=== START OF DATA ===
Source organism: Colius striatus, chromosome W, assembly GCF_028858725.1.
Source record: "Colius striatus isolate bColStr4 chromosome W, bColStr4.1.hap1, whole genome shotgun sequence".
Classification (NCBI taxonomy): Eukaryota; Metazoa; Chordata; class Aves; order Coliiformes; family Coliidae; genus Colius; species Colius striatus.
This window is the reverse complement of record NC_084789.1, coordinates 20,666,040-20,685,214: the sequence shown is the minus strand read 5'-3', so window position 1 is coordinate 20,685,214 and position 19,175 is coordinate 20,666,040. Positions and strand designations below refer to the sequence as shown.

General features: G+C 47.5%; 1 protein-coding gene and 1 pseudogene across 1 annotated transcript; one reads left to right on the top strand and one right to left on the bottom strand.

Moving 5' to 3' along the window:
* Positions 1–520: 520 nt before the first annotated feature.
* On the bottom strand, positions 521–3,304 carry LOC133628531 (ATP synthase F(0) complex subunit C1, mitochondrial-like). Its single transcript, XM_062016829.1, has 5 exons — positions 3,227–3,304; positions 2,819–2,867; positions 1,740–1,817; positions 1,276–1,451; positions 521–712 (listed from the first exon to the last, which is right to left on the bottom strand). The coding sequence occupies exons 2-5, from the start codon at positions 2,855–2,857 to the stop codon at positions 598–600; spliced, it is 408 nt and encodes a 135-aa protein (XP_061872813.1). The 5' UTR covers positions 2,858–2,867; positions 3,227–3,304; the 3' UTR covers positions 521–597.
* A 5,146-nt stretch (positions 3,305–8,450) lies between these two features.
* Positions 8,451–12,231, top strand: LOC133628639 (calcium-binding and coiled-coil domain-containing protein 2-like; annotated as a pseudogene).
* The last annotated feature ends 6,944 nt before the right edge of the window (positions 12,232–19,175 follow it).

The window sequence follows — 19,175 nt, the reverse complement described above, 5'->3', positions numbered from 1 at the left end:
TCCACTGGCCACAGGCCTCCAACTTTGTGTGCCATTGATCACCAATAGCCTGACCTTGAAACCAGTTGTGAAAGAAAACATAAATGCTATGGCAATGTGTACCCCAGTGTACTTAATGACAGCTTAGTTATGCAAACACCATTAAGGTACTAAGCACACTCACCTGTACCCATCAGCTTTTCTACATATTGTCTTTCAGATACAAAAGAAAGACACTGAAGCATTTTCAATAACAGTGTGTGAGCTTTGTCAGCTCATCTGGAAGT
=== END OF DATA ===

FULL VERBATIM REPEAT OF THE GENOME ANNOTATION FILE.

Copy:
Source organism: Colius striatus, chromosome W, assembly GCF_028858725.1.
Source record: "Colius striatus isolate bColStr4 chromosome W, bColStr4.1.hap1, whole genome shotgun sequence".
Classification (NCBI taxonomy): Eukaryota; Metazoa; Chordata; class Aves; order Coliiformes; family Coliidae; genus Colius; species Colius striatus.
This window is the reverse complement of record NC_084789.1, coordinates 20,666,040-20,685,214: the sequence shown is the minus strand read 5'-3', so window position 1 is coordinate 20,685,214 and position 19,175 is coordinate 20,666,040. Positions and strand designations below refer to the sequence as shown.

General features: G+C 47.5%; 1 protein-coding gene and 1 pseudogene across 1 annotated transcript; one reads left to right on the top strand and one right to left on the bottom strand.

Moving 5' to 3' along the window:
* Positions 1–520: 520 nt before the first annotated feature.
* On the bottom strand, positions 521–3,304 carry LOC133628531 (ATP synthase F(0) complex subunit C1, mitochondrial-like). Its single transcript, XM_062016829.1, has 5 exons — positions 3,227–3,304; positions 2,819–2,867; positions 1,740–1,817; positions 1,276–1,451; positions 521–712 (listed from the first exon to the last, which is right to left on the bottom strand). The coding sequence occupies exons 2-5, from the start codon at positions 2,855–2,857 to the stop codon at positions 598–600; spliced, it is 408 nt and encodes a 135-aa protein (XP_061872813.1). The 5' UTR covers positions 2,858–2,867; positions 3,227–3,304; the 3' UTR covers positions 521–597.
* A 5,146-nt stretch (positions 3,305–8,450) lies between these two features.
* Positions 8,451–12,231, top strand: LOC133628639 (calcium-binding and coiled-coil domain-containing protein 2-like; annotated as a pseudogene).
* The last annotated feature ends 6,944 nt before the right edge of the window (positions 12,232–19,175 follow it).

The window sequence follows — 19,175 nt, the reverse complement described above, 5'->3', positions numbered from 1 at the left end:
TCCACTGGCCACAGGCCTCCAACTTTGTGTGCCATTGATCACCAATAGCCTGACCTTGAAACCAGTTGTGAAAGAAAACATAAATGCTATGGCAATGTGTACCCCAGTGTACTTAATGACAGCTTAGTTATGCAAACACCATTAAGGTACTAAGCACACTCACCTGTACCCATCAGCTTTTCTACATATTGTCTTTCAGATACAAAAGAAAGACACTGAAGCATTTTCAATAACAGTGTGTGAGCTTTGTCAGCTCATCTGGAAGT